Never miss a great news story!
Get instant notifications from Economic Times
AllowNot now


You can switch off notifications anytime using browser settings.
ET Markets
11,419.25-177.65
Stock Analysis, IPO, Mutual Funds, Bonds & More

Cotton rises in sync with New York futures rate

The spot cotton prices of Gujarat 29 mm fibre length cotton increased by 2.7 per cent in a week.

, ET Bureau|
May 29, 2019, 11.18 AM IST
0Comments
Getty Images
cotton-getty
Pasha Patel said, “We have recommended a 15 per cent increase in cotton MSP for 2019-20.”

Commodity Summary
MCX

COTTON
Pune: Indian cotton prices jumped by close to 3 per cent in a week, driven by the rise in New York cotton future prices and lower availability of cotton in the market, and if the government announces any rise in minimum support price (MSP) for the ensuing kharif crop, it is also likely to drive cotton prices further.

The spot cotton prices of Gujarat 29 mm fibre length cotton increased by 2.7 per cent in a week – between May 20 and May 27 -- from Rs 44,400 per candy of 356 kg each to Rs 45,600/candy.

Pasha Patel, chairman, Maharashtra Commission of Agricultural Cost and Prices, said, “We have recommended a 15 per cent increase in cotton MSP for 2019-20.”

A Vidarbha broker, who didn’t want to be identified, said, “We expect the government to increase the MSP by at least 10 per cent. Cotton prices can rise further if the MSP goes up.”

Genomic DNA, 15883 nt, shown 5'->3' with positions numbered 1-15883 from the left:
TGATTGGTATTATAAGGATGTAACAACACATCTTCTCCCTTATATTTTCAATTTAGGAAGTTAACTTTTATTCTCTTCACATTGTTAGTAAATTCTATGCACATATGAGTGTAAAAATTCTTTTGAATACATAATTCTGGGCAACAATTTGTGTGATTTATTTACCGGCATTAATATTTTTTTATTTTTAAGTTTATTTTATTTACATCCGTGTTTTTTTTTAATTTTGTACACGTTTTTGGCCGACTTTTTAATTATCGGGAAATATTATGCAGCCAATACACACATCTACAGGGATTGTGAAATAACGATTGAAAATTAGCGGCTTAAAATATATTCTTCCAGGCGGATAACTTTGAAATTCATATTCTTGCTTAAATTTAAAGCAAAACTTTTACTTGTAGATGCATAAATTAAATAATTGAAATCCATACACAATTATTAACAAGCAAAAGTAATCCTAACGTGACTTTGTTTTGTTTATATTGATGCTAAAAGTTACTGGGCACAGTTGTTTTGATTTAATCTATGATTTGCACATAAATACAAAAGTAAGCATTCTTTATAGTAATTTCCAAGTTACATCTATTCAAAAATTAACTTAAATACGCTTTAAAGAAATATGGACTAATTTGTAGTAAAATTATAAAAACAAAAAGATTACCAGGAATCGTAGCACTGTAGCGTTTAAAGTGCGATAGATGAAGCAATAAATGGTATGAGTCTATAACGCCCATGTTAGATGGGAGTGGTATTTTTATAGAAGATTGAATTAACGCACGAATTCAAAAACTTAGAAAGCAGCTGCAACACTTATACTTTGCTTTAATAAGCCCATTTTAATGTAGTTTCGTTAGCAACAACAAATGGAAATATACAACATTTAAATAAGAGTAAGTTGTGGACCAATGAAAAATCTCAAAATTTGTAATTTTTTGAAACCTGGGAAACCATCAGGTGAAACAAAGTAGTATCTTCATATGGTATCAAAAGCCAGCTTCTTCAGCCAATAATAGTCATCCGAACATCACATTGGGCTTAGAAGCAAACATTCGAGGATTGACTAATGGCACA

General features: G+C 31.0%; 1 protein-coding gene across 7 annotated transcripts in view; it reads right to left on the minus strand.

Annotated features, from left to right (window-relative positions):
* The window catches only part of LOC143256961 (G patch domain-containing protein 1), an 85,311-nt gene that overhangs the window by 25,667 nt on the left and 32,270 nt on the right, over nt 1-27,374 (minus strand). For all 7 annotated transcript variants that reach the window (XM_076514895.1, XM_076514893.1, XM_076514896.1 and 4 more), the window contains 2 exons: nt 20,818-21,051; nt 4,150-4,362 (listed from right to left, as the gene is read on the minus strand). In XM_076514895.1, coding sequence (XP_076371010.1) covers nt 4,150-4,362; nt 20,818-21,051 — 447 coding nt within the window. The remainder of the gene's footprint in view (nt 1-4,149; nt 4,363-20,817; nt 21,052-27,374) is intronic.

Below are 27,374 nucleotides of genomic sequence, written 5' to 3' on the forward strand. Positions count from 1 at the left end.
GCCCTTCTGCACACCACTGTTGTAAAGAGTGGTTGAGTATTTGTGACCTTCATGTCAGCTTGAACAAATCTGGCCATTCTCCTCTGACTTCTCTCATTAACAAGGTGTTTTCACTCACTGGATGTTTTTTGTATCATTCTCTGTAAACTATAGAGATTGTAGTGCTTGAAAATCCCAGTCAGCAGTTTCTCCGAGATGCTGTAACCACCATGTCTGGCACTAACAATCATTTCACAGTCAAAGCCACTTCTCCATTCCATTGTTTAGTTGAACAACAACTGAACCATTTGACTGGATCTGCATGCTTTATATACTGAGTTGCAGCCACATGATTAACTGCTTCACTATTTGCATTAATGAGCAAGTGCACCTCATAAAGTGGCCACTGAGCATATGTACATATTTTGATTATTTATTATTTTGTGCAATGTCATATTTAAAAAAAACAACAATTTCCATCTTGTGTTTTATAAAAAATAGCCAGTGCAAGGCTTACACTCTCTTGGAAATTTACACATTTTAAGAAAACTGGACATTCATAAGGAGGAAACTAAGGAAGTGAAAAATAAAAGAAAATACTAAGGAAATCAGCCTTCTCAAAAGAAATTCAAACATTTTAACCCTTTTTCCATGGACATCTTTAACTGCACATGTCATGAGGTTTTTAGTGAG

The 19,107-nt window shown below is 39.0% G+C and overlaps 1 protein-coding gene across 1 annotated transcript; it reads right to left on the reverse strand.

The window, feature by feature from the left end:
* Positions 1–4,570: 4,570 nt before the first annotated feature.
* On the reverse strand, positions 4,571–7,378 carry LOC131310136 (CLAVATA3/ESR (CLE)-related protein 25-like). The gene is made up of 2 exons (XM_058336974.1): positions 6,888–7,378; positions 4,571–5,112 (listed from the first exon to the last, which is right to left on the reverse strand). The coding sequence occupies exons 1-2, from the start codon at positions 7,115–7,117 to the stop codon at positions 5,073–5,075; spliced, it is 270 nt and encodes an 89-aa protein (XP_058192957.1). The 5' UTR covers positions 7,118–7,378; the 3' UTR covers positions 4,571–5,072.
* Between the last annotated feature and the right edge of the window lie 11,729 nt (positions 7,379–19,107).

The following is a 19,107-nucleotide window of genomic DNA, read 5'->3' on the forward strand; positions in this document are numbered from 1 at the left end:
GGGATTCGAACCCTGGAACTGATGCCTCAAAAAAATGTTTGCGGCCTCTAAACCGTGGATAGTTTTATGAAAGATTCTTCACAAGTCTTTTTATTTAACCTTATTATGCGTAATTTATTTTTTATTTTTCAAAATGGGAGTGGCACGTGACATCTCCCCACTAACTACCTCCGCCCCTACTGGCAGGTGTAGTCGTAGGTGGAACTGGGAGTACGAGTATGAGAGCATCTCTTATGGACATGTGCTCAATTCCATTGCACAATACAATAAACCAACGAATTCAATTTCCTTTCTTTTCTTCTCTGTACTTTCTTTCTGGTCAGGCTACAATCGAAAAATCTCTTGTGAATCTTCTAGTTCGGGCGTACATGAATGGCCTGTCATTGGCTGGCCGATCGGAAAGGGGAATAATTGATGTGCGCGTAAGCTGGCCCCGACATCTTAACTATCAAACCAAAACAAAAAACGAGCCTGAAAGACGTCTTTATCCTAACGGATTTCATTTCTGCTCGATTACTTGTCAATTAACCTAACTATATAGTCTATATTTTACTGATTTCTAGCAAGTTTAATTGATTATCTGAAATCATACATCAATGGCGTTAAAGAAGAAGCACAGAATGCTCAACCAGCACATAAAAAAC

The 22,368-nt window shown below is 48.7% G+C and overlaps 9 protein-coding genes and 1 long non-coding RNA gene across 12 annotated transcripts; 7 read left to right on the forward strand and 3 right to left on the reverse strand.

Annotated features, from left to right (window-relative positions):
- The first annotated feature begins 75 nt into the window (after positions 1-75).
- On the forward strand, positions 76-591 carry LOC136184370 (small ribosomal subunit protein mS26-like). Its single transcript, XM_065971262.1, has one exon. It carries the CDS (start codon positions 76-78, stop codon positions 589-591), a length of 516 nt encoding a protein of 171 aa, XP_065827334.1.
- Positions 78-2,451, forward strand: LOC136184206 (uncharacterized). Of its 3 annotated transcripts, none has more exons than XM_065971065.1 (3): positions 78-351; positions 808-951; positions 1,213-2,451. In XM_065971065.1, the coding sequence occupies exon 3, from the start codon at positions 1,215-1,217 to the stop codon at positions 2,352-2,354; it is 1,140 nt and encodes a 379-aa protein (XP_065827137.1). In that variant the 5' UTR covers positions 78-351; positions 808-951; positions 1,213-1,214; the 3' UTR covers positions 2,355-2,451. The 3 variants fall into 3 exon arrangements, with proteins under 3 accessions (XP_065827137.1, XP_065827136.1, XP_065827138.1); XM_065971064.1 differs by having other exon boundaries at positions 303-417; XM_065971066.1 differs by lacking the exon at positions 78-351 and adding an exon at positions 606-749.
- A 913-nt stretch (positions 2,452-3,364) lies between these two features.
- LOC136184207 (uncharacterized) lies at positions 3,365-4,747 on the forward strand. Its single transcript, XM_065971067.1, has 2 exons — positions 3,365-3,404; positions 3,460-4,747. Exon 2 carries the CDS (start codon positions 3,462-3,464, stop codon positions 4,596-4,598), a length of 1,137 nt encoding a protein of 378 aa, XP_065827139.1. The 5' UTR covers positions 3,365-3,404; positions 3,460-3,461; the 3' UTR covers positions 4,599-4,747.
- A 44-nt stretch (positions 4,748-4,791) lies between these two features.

Traders and ginners try to hold on to their cotton stocks in May as a weight loss of 2-3 per cent can result in a loss of about Rs 800/candy to Rs 950/candy at current rates. As cotton absorbs moisture, increasing its weight, traders like to wait till the onset of monsoon to liquidate their stocks “Ginners are not selling cotton to avoid losses caused by reduction in weight of cotton due to moisture loss during a hot May," said J Thulasidharan, president of the Indian Cotton Federation (ICF).

Though Cotton Association of India, which largely represents traders, has pegged India’s cotton production at 315 lakh bales of 170 kg each, ICF has pegged India’s cotton production at 345 lakh bales. As domestic prices have been rising, millers from south India have resorted to importing cotton. As the cost of transporting cotton from Maharashtra to Tamil Nadu is higher than the cost of transporting it from Tuticorin port, they are able to get imported cotton cheaper by about Rs 1,500/candy at mill gate.

Any hike in MSP to be announced by the central govt for the ensuing kharif crop is also expected to drive the cotton prices upward
0Comments

Also Read

Farmers’ groups split over HTbt cotton cultivation

Global slump crimps cotton yarn exports

Rising cotton prices to shrink operating margins of cotton yarn spinners, says CRISIL

'Falling overseas-domestic price gap to boost cotton imports'

Comments
Add Your Comments
Commenting feature is disabled in your country/region.
Download The Economic Times Business News App for Live Elections News & Results, Latest News in Business, Share Market & More.

Other useful Links


Follow us on


Download et app


Copyright © 2019 Bennett, Coleman & Co. Ltd. All rights reserved. For reprint rights: Times Syndication Service